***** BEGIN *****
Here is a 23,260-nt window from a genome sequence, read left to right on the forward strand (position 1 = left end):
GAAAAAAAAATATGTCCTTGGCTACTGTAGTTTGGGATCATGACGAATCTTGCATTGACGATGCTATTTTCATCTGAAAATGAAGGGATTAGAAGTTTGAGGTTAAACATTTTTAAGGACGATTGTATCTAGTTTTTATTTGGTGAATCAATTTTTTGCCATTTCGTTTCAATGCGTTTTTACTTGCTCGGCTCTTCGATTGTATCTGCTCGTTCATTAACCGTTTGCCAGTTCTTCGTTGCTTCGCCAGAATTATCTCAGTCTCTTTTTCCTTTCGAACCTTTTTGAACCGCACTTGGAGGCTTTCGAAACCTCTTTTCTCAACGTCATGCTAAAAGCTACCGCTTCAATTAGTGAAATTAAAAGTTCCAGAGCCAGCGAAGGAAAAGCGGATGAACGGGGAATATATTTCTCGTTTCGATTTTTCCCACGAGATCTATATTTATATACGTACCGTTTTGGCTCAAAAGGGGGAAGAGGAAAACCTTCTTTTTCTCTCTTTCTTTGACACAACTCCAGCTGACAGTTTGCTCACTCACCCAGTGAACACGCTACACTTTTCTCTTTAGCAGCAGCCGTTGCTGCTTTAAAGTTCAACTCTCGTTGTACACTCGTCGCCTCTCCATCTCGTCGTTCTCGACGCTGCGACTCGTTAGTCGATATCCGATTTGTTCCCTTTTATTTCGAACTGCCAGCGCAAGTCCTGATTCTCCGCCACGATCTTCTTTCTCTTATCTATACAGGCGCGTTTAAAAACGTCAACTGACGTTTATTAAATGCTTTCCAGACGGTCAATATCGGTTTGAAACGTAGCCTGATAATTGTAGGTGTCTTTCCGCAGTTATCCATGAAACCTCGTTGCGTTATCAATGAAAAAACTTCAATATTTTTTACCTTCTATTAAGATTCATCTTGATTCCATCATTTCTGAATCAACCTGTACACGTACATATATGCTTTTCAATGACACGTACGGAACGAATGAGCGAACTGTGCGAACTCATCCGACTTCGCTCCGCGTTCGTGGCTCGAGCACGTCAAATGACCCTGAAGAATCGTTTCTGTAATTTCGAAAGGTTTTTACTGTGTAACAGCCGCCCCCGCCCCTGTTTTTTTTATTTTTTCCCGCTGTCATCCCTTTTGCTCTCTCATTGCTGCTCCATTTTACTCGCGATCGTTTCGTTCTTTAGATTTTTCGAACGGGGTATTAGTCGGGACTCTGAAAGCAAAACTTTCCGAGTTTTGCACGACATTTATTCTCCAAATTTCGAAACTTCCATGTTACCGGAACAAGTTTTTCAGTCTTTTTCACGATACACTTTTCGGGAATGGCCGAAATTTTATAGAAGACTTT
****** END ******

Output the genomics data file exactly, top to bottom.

Here is a 23,260-nt window from a genome sequence, read left to right on the forward strand (position 1 = left end):
GAAAAAAAAATATGTCCTTGGCTACTGTAGTTTGGGATCATGACGAATCTTGCATTGACGATGCTATTTTCATCTGAAAATGAAGGGATTAGAAGTTTGAGGTTAAACATTTTTAAGGACGATTGTATCTAGTTTTTATTTGGTGAATCAATTTTTTGCCATTTCGTTTCAATGCGTTTTTACTTGCTCGGCTCTTCGATTGTATCTGCTCGTTCATTAACCGTTTGCCAGTTCTTCGTTGCTTCGCCAGAATTATCTCAGTCTCTTTTTCCTTTCGAACCTTTTTGAACCGCACTTGGAGGCTTTCGAAACCTCTTTTCTCAACGTCATGCTAAAAGCTACCGCTTCAATTAGTGAAATTAAAAGTTCCAGAGCCAGCGAAGGAAAAGCGGATGAACGGGGAATATATTTCTCGTTTCGATTTTTCCCACGAGATCTATATTTATATACGTACCGTTTTGGCTCAAAAGGGGGAAGAGGAAAACCTTCTTTTTCTCTCTTTCTTTGACACAACTCCAGCTGACAGTTTGCTCACTCACCCAGTGAACACGCTACACTTTTCTCTTTAGCAGCAGCCGTTGCTGCTTTAAAGTTCAACTCTCGTTGTACACTCGTCGCCTCTCCATCTCGTCGTTCTCGACGCTGCGACTCGTTAGTCGATATCCGATTTGTTCCCTTTTATTTCGAACTGCCAGCGCAAGTCCTGATTCTCCGCCACGATCTTCTTTCTCTTATCTATACAGGCGCGTTTAAAAACGTCAACTGACGTTTATTAAATGCTTTCCAGACGGTCAATATCGGTTTGAAACGTAGCCTGATAATTGTAGGTGTCTTTCCGCAGTTATCCATGAAACCTCGTTGCGTTATCAATGAAAAAACTTCAATATTTTTTACCTTCTATTAAGATTCATCTTGATTCCATCATTTCTGAATCAACCTGTACACGTACATATATGCTTTTCAATGACACGTACGGAACGAATGAGCGAACTGTGCGAACTCATCCGACTTCGCTCCGCGTTCGTGGCTCGAGCACGTCAAATGACCCTGAAGAATCGTTTCTGTAATTTCGAAAGGTTTTTACTGTGTAACAGCCGCCCCCGCCCCTGTTTTTTTTATTTTTTCCCGCTGTCATCCCTTTTGCTCTCTCATTGCTGCTCCATTTTACTCGCGATCGTTTCGTTCTTTAGATTTTTCGAACGGGGTATTAGTCGGGACTCTGAAAGCAAAACTTTCCGAGTTTTGCACGACATTTATTCTCCAAATTTCGAAACTTCCATGTTACCGGAACAAGTTTTTCAGTCTTTTTCACGATACACTTTTCGGGAATGGCCGAAATTTTATAGAAGACTTT